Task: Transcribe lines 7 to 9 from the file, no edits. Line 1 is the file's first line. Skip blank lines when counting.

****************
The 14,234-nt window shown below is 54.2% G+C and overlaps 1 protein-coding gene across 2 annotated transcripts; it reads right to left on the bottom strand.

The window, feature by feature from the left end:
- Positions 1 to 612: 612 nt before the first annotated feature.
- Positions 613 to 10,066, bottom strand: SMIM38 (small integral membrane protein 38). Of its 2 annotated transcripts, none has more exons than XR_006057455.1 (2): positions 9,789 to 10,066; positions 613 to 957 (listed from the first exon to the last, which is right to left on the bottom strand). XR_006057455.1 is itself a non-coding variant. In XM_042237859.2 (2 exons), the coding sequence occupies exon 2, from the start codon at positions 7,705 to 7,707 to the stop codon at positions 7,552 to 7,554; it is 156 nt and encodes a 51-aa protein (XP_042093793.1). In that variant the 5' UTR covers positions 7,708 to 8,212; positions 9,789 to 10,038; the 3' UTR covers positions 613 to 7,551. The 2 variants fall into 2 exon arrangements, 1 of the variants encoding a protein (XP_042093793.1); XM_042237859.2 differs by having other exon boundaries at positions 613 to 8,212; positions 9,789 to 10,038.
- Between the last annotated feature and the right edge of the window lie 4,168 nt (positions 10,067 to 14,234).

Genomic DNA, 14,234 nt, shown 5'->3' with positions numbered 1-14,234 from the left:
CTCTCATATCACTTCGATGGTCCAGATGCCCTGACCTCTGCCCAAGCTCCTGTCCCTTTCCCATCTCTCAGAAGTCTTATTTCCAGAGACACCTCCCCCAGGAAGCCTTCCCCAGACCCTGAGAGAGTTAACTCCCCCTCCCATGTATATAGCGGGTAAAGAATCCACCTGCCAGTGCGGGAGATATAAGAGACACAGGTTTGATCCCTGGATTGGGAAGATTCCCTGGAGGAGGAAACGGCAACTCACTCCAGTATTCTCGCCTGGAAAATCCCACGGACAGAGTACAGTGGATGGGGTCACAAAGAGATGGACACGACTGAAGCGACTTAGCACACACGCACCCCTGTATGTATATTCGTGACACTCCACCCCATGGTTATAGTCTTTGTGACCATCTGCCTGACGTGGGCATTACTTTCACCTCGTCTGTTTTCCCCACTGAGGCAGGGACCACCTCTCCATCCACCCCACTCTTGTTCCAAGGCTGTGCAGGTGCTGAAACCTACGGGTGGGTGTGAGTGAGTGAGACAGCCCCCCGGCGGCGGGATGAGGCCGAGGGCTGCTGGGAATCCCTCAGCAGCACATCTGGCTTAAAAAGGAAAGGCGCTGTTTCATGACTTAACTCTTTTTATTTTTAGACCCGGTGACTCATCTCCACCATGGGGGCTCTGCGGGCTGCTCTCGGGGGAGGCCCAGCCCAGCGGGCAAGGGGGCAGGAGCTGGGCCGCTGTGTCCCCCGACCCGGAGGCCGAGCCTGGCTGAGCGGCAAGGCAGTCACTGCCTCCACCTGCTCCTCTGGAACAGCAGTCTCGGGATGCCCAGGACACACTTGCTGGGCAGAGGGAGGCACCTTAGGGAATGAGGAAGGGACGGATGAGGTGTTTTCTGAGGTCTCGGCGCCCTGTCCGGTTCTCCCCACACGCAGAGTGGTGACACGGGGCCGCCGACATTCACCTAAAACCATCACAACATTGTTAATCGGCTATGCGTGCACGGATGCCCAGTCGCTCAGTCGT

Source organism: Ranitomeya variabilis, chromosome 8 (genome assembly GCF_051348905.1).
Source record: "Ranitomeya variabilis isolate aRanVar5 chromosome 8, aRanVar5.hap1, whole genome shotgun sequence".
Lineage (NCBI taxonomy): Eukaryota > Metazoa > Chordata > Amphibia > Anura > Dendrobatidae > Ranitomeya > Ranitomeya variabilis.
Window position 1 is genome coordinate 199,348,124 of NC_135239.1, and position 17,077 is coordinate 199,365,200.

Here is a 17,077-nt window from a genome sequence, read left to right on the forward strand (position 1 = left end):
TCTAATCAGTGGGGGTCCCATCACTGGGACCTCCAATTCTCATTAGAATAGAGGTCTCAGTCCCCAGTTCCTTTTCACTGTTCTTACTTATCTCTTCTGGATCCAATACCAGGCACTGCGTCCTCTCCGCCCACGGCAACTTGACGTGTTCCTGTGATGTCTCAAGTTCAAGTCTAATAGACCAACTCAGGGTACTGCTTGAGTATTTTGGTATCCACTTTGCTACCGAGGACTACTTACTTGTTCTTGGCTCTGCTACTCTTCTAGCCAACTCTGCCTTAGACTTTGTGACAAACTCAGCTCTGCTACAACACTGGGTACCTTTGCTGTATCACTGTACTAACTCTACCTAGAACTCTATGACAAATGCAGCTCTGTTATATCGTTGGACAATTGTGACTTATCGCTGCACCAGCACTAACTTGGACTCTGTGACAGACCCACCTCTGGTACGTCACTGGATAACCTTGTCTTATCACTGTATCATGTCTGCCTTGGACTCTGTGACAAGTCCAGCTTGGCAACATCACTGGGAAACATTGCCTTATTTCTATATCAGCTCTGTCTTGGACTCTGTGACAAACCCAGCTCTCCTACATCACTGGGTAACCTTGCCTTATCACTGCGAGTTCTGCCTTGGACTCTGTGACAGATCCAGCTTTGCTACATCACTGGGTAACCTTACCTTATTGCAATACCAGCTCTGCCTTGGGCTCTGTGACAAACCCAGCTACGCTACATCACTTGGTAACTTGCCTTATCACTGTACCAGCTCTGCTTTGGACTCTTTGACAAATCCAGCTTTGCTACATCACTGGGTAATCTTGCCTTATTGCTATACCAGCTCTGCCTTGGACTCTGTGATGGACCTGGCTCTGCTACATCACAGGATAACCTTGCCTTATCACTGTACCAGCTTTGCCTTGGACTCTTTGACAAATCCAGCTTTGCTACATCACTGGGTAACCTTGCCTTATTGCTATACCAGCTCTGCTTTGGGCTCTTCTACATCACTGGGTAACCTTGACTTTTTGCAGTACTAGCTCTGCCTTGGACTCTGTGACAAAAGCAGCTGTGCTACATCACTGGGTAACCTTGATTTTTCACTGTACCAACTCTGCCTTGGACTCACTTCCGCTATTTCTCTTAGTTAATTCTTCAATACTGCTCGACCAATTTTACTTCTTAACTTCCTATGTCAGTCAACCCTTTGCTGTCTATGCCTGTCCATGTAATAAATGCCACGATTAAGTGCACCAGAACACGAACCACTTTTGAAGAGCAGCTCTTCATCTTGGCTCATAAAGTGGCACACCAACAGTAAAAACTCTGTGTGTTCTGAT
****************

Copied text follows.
CTCTCATATCACTTCGATGGTCCAGATGCCCTGACCTCTGCCCAAGCTCCTGTCCCTTTCCCATCTCTCAGAAGTCTTATTTCCAGAGACACCTCCCCCAGGAAGCCTTCCCCAGACCCTGAGAGAGTTAACTCCCCCTCCCATGTATATAGCGGGTAAAGAATCCACCTGCCAGTGCGGGAGATATAAGAGACACAGGTTTGATCCCTGGATTGGGAAGATTCCCTGGAGGAGGAAACGGCAACTCACTCCAGTATTCTCGCCTGGAAAATCCCACGGACAGAGTACAGTGGATGGGGTCACAAAGAGATGGACACGACTGAAGCGACTTAGCACACACGCACCCCTGTATGTATATTCGTGACACTCCACCCCATGGTTATAGTCTTTGTGACCATCTGCCTGACGTGGGCATTACTTTCACCTCGTCTGTTTTCCCCACTGAGGCAGGGACCACCTCTCCATCCACCCCACTCTTGTTCCAAGGCTGTGCAGGTGCTGAAACCTACGGGTGGGTGTGAGTGAGTGAGACAGCCCCCCGGCGGCGGGATGAGGCCGAGGGCTGCTGGGAATCCCTCAGCAGCACATCTGGCTTAAAAAGGAAAGGCGCTGTTTCATGACTTAACTCTTTTTATTTTTAGACCCGGTGACTCATCTCCACCATGGGGGCTCTGCGGGCTGCTCTCGGGGGAGGCCCAGCCCAGCGGGCAAGGGGGCAGGAGCTGGGCCGCTGTGTCCCCCGACCCGGAGGCCGAGCCTGGCTGAGCGGCAAGGCAGTCACTGCCTCCACCTGCTCCTCTGGAACAGCAGTCTCGGGATGCCCAGGACACACTTGCTGGGCAGAGGGAGGCACCTTAGGGAATGAGGAAGGGACGGATGAGGTGTTTTCTGAGGTCTCGGCGCCCTGTCCGGTTCTCCCCACACGCAGAGTGGTGACACGGGGCCGCCGACATTCACCTAAAACCATCACAACATTGTTAATCGGCTATGCGTGCACGGATGCCCAGTCGCTCAGTCGT

Source organism: Ranitomeya variabilis, chromosome 8 (genome assembly GCF_051348905.1).
Source record: "Ranitomeya variabilis isolate aRanVar5 chromosome 8, aRanVar5.hap1, whole genome shotgun sequence".